I'm a short ride from the Manhattan area; i spend most of my time out here in Westchester or near Lincoln Center.


I'm really not that into anything that isn't Buffet, but just out of curiosity, how much are you asking for it? A big problem with my current A is a lot of stuffiness, but how would i even fit a full-boehm instrument into my double case?
With that attitude you're missing out on a lot of extremely nice non-stuffy playing 'A' clarinets.

My Selmer 'A' is NOT for sale. Nor will it ever be until I am long dead and buried and there isn't anyone in the family who wants it.
And in that event it will only be sold as part of a matched set. I also have it's full boehm Bb counterpart.
I have a 'customized' double case to house this set.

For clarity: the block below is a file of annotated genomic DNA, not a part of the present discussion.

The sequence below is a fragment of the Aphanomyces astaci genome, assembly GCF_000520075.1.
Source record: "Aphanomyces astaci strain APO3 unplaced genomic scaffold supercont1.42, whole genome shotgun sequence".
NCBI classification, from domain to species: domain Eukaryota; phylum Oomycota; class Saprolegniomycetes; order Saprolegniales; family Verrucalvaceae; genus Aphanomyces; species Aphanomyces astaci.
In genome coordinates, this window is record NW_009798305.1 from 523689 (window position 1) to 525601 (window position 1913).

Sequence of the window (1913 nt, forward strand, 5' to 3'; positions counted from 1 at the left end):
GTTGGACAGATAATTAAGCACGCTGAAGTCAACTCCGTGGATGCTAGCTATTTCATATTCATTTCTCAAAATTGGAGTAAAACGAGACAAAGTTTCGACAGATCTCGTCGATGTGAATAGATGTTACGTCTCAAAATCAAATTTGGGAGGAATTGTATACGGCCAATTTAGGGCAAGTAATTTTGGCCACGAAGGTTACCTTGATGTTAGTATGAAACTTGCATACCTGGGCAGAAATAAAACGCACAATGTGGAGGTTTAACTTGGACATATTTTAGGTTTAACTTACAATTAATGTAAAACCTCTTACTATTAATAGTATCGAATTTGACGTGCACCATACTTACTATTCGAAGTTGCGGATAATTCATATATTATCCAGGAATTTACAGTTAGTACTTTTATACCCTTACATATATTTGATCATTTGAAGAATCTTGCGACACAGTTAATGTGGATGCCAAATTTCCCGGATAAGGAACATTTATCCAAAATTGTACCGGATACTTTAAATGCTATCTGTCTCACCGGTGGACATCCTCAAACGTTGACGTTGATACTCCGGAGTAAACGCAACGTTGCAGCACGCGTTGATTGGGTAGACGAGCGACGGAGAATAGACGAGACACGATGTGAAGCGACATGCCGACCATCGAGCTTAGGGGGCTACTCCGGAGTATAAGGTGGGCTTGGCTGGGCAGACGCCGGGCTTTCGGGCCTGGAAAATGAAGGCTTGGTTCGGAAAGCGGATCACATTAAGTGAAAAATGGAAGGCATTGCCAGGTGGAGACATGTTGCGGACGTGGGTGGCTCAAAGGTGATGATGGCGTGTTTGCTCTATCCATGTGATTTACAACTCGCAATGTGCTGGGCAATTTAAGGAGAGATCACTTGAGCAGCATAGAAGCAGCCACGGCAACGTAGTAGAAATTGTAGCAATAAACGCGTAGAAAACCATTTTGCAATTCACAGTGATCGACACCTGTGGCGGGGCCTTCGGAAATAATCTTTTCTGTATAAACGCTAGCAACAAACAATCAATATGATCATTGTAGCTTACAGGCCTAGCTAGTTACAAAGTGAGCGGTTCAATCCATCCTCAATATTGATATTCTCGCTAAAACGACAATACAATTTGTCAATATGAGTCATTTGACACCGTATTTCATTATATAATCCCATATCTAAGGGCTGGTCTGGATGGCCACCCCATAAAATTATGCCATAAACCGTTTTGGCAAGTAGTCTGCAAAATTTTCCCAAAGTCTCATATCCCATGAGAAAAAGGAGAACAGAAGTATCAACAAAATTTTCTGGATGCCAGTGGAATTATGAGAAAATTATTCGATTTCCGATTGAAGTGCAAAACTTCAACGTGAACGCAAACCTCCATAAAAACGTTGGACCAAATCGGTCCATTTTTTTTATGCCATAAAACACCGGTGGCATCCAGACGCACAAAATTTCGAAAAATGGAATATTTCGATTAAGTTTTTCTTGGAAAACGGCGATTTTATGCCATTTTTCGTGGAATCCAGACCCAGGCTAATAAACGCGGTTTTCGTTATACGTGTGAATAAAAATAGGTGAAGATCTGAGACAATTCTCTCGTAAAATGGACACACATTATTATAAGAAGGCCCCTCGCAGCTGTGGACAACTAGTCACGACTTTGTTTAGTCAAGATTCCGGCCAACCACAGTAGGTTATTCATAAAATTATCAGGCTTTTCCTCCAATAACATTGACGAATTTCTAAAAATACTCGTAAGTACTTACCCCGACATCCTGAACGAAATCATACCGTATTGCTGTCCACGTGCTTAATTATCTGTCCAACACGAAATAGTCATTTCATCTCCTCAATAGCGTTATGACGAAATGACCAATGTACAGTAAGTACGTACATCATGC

The offer to give it a test toot was to show you how an 'A' is supposed to play. :)
 

·
Distinguished Member, Forum Contributor 2008
Joined
·
3,821 Posts

I'm really not that into anything that isn't Buffet
, but just out of curiosity, how much are you asking for it? A big problem with my current A is a lot of stuffiness, but how would i even fit a full-boehm instrument into my double case?
That made me laugh.

Your Buffet E11 A clarinet was made by Schreiber in Germany.
 

·
Registered
Joined
·
1,453 Posts
If you're in NYC, really the only place to try barrels is Weiner Music, Wright Music, or buy one from Guy Chadash. If you have a car, Wright/Weiner are pretty easy to get to. Chadash is on 41st street, in a high traffic area...there's a lot nearby I think, but I always just take a cab or public transport.